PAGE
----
by Jeffrey Gyokudo Roberts
Even though the Catskills are frozen and quiet right now, if I close my
eyes, I can already hear the returning song of the Hermit Thrush and
smell the tulips blooming. Slowly the Esopus Creek, covered in ice,
will loosen its grip on Winter and Spring will come.
As our Order continues to explore the interface between the individual
and the collective, it’s a wonderful time to return to the “Mountains
and Rivers Sutra,” the non-dual teaching which gave our community its
name. Let’s use Ango to embody the mountains and rivers wherever we
are, whether commuting to work or doing prostrations to the altar. Our
practice offers us a great challenge: can we let the teachings guide us
so we are at home everywhere? We follow the instructions to bring our
concentration to the simple tasks at hand: brushing teeth; cleaning
toilets; or comforting a sick friend.
I am deeply grateful to each of you. I gain some invisible treasure
when you are sitting next to me, chanting all around me, and bowing to
the Buddha. It brings tears to my eyes; it brings my hands together in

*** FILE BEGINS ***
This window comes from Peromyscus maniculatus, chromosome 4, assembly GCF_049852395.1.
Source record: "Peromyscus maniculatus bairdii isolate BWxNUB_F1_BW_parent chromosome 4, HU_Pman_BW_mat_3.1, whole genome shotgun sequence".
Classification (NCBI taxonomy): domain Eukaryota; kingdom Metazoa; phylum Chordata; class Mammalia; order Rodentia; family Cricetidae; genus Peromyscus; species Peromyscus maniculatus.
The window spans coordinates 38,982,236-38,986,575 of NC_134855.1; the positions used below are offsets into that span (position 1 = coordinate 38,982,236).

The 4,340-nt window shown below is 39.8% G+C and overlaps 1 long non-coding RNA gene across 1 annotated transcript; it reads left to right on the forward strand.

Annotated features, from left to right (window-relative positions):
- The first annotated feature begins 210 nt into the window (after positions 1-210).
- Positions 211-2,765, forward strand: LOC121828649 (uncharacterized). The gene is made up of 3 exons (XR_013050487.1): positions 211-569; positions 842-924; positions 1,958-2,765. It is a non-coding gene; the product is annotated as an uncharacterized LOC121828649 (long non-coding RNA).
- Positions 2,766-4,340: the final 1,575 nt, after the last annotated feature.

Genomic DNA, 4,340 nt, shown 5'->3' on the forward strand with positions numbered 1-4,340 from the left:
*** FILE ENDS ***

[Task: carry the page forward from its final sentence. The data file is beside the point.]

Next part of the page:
gassho; and it brings me back to my seat for zazen once again.
The Mountains and Rivers Order training schedule cycles through periods of intensification and relaxation, mirroring seasonal changes and giving us varied opportunities to study and practice. The spring and fall quarters are ango—“peaceful dwelling”—nintety-day intensives that continue an ancient tradition dating back to the time of the Buddha, when the sangha gathered in forest groves during monsoon season to support each other in their practice and receive teachings from the Buddha and his senior disciples.
Each ango has a theme drawn from the Buddhist teachings. This spring we’ll be studying Dogen’s teaching, the Mountains and Rivers Sutra as a way to focus our training and deepen our practice. Together, we’ll develop our appreciation of the theme and the different translations of these rich teachings through an art practice assignment, teishos, dharma encounter, liturgy, and the Ango Intensive retreat.
The training and practice of the chief disciple is another important facet of ango training. When a junior student is ready to make the transition to being a senior student, the teacher will ask them to serve as chief disciple for the training period, leading the ango and offering their sincere and wholehearted practice as a model for the sangha. The ango culminates with a special right of passage for the whole community: Shuso Hossen.
For more information about this Spring Ango and the various activities both at the Monastery and the Temple, please check out our website at zmm.org.